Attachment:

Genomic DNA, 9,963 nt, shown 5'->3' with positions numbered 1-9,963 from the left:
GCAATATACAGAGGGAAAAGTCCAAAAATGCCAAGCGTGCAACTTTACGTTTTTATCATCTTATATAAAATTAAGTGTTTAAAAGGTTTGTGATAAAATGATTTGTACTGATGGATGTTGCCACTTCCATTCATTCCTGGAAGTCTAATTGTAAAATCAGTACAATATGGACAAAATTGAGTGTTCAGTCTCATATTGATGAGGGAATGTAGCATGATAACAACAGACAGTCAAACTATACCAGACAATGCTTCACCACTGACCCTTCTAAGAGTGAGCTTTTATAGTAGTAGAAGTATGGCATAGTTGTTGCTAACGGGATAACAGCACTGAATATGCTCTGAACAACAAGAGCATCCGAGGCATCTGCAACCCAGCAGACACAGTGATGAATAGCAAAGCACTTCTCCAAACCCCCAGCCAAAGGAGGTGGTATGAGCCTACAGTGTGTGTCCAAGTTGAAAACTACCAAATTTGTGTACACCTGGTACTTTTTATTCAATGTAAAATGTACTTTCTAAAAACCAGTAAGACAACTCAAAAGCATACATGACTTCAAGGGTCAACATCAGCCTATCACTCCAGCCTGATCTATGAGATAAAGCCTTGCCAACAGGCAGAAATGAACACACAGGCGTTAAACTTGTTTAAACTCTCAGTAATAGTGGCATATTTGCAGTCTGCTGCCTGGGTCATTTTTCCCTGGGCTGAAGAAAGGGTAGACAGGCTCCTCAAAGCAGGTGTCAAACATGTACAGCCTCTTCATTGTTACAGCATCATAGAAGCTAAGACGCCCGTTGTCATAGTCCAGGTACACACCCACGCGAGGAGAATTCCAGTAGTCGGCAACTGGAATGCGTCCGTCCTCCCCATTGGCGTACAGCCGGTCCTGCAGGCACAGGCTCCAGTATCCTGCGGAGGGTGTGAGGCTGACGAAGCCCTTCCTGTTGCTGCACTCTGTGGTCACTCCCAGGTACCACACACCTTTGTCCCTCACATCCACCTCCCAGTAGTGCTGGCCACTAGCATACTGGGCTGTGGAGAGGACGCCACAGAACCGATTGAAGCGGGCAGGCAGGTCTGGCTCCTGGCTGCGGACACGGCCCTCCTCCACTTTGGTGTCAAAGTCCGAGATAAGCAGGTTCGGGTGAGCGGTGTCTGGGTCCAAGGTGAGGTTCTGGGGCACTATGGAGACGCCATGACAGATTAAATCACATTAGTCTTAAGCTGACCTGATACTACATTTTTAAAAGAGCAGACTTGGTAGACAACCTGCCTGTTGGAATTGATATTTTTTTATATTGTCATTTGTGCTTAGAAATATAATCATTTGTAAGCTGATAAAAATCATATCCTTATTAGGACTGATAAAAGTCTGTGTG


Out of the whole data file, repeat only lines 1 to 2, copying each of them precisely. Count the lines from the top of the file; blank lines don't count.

Genomic DNA, 9,963 nt, shown 5'->3' with positions numbered 1-9,963 from the left:
GCAATATACAGAGGGAAAAGTCCAAAAATGCCAAGCGTGCAACTTTACGTTTTTATCATCTTATATAAAATTAAGTGTTTAAAAGGTTTGTGATAAAATGATTTGTACTGATGGATGTTGCCACTTCCATTCATTCCTGGAAGTCTAATTGTAAAATCAGTACAATATGGACAAAATTGAGTGTTCAGTCTCATATTGATGAGGGAATGTAGCATGATAACAACAGACAGTCAAACTATACCAGACAATGCTTCACCACTGACCCTTCTAAGAGTGAGCTTTTATAGTAGTAGAAGTATGGCATAGTTGTTGCTAACGGGATAACAGCACTGAATATGCTCTGAACAACAAGAGCATCCGAGGCATCTGCAACCCAGCAGACACAGTGATGAATAGCAAAGCACTTCTCCAAACCCCCAGCCAAAGGAGGTGGTATGAGCCTACAGTGTGTGTCCAAGTTGAAAACTACCAAATTTGTGTACACCTGGTACTTTTTATTCAATGTAAAATGTACTTTCTAAAAACCAGTAAGACAACTCAAAAGCATACATGACTTCAAGGGTCAACATCAGCCTATCACTCCAGCCTGATCTATGAGATAAAGCCTTGCCAACAGGCAGAAATGAACACACAGGCGTTAAACTTGTTTAAACTCTCAGTAATAGTGGCATATTTGCAGTCTGCTGCCTGGGTCATTTTTCCCTGGGCTGAAGAAAGGGTAGACAGGCTCCTCAAAGCAGGTGTCAAACATGTACAGCCTCTTCATTGTTACAGCATCATAGAAGCTAAGACGCCCGTTGTCATAGTCCAGGTACACACCCACGCGAGGAGAATTCCAGTAGTCGGCAACTGGAATGCGTCCGTCCTCCCCATTGGCGTACAGCCGGTCCTGCAGGCACAGGCTCCAGTATCCTGCGGAGGGTGTGAGGCTGACGAAGCCCTTCCTGTTGCTGCACTCTGTGGTCACTCCCAGGTACCACACACCTTTGTCCCTCACATCCACCTCCCAGTAGTGCTGGCCACTAGCATACTGGGCTGTGGAGAGGACGCCACAGAACCGATTGAAGCGGGCAGGCAGGTCTGGCTCCTGGCTGCGGACACGGCCCTCCTCCACTTTGGTGTCAAAGTCCGAGATAAGCAGGTTCGGGTGAGCGGTGTCTGGGTCCAAGGTGAGGTTCTGGGGCACTATGGAGACGCCATGACAGATTAAATCACATTAGTCTTAAGCTGACCTGATACTACATTTTTAAAAGAGCAGACTTGGTAGACAACCTGCCTGTTGGAATTGATATTTTTTTATATTGTCATTTGTGCTTAGAAATATAATCATTTGTAAGCTGATAAAAATCATATCCTTATTAGGACTGATAAAAGTCTGTGTG